Diversity in the workplace
All employers must recruit on a fair and equal basis. The best employers actively champion diversity in the workplace.
Many graduate recruiters go beyond formal legal requirements and set themselves challenging recruitment targets to build a diverse workforce.
If you feel you have been discriminated against in recruitment, you have rights you can pursue.
Our Careers Managers can provide one-to-one advice on any equality and diversity issues you encounter in your job search.
The UK has many disability-specific organisations that support disabled job seekers to find work.
When looking for jobs, keep an eye out for this symbol. Employers displaying the ‘two ticks’ symbol are part of a government initiative that shows commitment to interviewing you if you meet their minimum criteria for the job.
Here are some useful resources for further information:
- Access to Work - Government information and advice on health and disability
- Association of Disabled Professionals - Forum for disabled people in or entering work
- Blind in Business - Assists visually impaired students into employment
- Scope - DIAL - Local advice line for disabled people
- Disability Action - Promoting the rights of disabled people
- GOV.UK - Disability employment rights
- EmployAbility - Assists disabled students and graduates into employment
- Equality and Human Rights Commission - Employing people with disabilities and what the law requires an employer to do
- Myplus Students Club – Maximise your chances at each recruitment stage
- NAS Scotland - The National Autistic Society - Offers work experience and a graduate programme
- Scope - Support for disabled graduates including a work placement scheme
- Shaw Trust - Focusses on getting into employment
- TargetJobs Disability and Mental Health – General advice on rights, support and disability-positive employers
- Glasgow Centre for Inclusive Living - graduate opportunities
The Equality Act 2010 legally protects women and men, including transsexual people, from being discriminated against at work because of their sex.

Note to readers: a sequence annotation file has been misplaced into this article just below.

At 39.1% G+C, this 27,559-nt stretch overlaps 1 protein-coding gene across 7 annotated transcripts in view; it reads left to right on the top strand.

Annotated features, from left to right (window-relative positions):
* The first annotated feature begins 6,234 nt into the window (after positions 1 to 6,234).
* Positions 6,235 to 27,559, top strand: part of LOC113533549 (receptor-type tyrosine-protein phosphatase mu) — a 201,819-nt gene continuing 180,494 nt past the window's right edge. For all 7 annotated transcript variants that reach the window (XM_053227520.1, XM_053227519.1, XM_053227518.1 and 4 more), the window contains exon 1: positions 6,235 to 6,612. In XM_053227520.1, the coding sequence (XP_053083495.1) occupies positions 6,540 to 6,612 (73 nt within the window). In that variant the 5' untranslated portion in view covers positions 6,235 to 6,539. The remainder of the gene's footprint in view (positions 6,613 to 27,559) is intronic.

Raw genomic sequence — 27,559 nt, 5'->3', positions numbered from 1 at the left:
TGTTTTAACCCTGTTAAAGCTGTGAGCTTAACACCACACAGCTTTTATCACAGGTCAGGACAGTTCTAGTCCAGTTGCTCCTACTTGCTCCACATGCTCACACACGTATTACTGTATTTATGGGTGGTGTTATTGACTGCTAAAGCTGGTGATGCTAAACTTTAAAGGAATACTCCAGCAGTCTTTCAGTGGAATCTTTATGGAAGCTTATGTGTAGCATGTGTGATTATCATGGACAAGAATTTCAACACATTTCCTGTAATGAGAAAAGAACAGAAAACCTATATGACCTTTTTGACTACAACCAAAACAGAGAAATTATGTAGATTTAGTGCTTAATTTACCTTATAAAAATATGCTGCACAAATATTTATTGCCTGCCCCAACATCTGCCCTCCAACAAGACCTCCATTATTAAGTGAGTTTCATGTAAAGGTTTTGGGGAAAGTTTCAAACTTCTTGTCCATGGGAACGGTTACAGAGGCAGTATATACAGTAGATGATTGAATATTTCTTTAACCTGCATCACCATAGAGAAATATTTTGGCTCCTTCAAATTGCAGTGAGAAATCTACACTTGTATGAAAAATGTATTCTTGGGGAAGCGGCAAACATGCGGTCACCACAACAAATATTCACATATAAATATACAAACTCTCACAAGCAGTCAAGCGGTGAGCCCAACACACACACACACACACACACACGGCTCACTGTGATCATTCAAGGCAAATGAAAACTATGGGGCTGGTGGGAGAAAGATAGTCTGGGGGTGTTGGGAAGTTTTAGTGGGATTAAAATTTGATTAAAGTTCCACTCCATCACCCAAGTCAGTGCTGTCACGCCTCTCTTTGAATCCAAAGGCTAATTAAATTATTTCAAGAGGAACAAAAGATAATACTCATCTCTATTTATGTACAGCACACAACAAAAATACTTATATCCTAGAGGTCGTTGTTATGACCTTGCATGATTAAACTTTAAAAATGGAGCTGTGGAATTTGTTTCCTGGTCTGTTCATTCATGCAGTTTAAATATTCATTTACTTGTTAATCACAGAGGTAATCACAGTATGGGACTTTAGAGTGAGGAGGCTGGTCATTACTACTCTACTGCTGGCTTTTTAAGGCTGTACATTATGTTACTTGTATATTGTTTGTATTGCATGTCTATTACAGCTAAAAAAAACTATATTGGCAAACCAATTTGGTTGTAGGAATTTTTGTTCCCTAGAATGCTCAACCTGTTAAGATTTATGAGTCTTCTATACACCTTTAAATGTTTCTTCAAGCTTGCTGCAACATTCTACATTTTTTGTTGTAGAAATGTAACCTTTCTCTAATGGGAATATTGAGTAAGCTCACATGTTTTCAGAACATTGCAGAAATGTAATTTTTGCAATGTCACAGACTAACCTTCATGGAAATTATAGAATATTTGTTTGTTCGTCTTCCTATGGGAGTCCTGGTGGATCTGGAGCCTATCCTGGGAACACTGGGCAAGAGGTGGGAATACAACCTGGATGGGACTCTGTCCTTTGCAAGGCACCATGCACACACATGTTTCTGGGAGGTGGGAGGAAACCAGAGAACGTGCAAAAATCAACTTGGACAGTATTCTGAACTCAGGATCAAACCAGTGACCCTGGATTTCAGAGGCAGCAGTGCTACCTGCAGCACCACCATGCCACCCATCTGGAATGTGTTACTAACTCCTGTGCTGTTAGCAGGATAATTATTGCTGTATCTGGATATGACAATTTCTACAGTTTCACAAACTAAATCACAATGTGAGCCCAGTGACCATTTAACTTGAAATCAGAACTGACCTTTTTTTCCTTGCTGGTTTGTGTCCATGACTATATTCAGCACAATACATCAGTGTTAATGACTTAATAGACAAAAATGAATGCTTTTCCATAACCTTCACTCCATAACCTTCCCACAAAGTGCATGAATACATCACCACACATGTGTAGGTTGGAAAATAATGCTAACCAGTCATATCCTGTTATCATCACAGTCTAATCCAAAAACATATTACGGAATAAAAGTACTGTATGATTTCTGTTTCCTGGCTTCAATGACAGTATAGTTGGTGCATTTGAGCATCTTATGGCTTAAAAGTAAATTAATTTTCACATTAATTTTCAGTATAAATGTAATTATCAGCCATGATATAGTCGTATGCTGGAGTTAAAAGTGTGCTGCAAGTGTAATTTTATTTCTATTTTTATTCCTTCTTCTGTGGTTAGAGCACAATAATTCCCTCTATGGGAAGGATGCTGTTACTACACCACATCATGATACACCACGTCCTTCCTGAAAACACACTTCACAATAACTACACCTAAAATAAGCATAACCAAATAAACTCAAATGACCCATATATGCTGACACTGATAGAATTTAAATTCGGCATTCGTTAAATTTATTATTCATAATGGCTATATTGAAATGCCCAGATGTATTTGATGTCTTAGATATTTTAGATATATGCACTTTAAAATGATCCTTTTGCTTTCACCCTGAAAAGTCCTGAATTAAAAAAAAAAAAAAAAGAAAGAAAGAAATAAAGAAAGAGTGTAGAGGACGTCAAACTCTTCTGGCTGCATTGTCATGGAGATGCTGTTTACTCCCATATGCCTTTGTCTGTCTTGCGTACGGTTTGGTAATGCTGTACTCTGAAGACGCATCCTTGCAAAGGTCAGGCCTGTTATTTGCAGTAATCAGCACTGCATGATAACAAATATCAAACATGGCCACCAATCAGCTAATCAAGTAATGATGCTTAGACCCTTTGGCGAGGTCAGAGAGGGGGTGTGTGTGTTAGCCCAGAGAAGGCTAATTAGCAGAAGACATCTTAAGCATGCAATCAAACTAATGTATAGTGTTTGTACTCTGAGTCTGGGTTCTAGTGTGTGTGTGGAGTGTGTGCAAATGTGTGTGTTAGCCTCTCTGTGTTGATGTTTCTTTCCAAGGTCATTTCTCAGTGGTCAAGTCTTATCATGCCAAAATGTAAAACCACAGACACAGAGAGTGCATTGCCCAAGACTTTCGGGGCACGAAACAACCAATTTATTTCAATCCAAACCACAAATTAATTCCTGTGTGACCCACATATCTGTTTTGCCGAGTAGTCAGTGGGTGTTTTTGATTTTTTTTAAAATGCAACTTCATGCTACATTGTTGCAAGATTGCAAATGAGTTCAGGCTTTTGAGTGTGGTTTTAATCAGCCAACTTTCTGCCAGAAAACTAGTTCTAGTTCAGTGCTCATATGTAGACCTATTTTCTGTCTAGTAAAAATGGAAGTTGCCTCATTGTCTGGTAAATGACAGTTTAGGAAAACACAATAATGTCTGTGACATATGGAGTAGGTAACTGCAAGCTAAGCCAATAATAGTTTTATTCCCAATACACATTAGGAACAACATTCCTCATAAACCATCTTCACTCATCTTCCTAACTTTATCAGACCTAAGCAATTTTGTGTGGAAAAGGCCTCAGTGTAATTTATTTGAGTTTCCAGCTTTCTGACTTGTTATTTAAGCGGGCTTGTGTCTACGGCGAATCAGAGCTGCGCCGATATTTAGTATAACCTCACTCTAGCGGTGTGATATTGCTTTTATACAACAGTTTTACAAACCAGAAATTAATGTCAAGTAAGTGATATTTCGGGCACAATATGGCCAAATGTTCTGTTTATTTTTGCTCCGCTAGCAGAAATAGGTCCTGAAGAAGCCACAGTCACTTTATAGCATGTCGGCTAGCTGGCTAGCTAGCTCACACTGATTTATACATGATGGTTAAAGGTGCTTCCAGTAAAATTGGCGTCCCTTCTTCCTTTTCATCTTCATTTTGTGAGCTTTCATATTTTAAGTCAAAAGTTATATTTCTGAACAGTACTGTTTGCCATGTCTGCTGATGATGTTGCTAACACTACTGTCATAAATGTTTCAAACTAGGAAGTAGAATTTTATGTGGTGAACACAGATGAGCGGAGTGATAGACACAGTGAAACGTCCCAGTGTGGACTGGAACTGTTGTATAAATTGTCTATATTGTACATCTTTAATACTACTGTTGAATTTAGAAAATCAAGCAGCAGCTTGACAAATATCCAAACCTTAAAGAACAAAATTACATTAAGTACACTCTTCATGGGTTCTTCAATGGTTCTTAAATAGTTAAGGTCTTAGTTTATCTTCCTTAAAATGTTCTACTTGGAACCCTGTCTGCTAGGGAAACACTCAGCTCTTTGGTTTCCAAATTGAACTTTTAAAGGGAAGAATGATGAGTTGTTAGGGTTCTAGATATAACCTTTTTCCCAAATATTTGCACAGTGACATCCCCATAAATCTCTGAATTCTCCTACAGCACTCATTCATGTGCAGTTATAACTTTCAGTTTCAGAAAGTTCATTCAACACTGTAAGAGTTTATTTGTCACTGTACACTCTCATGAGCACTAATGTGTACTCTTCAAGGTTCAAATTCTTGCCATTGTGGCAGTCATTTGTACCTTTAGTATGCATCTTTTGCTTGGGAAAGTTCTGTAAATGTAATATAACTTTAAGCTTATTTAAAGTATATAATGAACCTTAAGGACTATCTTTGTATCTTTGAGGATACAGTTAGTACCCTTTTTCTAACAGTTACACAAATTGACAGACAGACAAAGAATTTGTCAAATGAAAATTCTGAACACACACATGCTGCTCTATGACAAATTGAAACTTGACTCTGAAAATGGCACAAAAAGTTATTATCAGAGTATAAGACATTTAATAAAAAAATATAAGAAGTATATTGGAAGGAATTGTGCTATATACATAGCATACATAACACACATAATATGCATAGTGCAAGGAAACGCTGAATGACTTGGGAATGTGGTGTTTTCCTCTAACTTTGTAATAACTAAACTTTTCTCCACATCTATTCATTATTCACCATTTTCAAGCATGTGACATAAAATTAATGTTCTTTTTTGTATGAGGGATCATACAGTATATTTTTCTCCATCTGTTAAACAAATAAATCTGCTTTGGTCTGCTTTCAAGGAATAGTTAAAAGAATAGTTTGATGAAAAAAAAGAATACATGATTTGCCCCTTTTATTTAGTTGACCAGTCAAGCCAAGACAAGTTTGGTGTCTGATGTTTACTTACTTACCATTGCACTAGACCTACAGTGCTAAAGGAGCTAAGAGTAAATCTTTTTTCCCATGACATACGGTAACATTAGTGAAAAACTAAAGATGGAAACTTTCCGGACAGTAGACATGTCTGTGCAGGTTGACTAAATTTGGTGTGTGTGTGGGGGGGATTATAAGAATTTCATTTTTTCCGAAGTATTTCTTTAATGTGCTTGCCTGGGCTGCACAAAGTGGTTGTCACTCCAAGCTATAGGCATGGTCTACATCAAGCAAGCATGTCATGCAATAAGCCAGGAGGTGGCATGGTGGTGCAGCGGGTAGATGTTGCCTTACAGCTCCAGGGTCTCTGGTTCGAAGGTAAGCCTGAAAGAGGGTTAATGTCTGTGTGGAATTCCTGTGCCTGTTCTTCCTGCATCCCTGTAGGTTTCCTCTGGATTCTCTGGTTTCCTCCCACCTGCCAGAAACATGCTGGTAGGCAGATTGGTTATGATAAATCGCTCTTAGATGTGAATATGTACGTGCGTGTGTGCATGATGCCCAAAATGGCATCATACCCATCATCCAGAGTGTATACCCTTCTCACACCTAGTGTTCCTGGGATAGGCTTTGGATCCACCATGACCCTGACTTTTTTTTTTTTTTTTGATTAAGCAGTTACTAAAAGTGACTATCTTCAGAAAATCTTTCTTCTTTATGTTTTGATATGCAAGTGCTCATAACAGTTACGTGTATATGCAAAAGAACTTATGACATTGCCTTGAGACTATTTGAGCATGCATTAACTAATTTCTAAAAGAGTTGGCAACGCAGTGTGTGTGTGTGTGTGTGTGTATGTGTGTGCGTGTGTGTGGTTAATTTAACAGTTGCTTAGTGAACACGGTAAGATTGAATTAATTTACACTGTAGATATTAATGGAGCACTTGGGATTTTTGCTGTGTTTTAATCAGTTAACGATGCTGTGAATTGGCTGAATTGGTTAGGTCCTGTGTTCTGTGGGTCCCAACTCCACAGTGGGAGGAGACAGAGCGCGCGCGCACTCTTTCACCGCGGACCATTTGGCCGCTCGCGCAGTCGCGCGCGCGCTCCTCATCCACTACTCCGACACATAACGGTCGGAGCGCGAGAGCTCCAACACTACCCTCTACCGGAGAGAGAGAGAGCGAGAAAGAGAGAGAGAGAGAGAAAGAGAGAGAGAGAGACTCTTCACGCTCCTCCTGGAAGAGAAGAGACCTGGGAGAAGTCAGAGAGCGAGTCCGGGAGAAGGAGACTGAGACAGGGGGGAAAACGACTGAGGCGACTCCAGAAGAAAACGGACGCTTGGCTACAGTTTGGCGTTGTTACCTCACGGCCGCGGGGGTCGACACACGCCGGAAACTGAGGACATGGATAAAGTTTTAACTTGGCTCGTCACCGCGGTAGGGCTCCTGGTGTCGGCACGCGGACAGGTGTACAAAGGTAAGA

Most employers are committed to preventing gender discrimination. However, there is still a gender pay gap of 10% between full-time male and female employees, according to the Office for National Statistics (ONS).
Gender discrimination can be both positive and negative, with some employers having misconceptions that men and women have particular strengths or weaknesses.
Gender imbalances can vary between sectors. Various societies and networks exist to help you succeed in a sector where your gender is still under-represented.
- Equality Act 2010: Guidance
- Equality and Human Rights Commission: Sex discrimination
- Men Teach
- WISE – Women into Science, Engineering and Construction
- Where Women Want to Work: Top 50
- TargetJobs – Gender diversity
Mature students and graduates can be at an advantage in a competitive graduate labour market because of the skills and experience gained in pre-degree employment.
It is illegal in the UK to discriminate between job seekers on the basis of age. Your rights are protected if you do not disclose your age when applying. We generally recommend that students omit their birth date on their CV.
- Operation ABLE - Job search tips for the over-45s
- The Age and Employment Network
- 40 Plus Recruitment - Specialist recruitment site for the over-40s
- TARGETjobs – Advice on age diversity
Race, religion and ethnicity
Employers increasingly want to reflect our multicultural society in the workforce, and you should feel free to ask employers about their diversity policies. What programmes do they work with for recruiting and supporting graduates from ethnic minority groups?
- Windsor Fellowship - You may wish to connect with Windsor Fellowship alumni through LinkedIn.
- BEMIS Equality Internship Programme Scotland – Paid internships for graduates from ethnic minority communities
- Equality and Human Rights Commission - Race equality
- Ethnic Minorities Jobsite - To improve recruitment of ethnic minority people and groups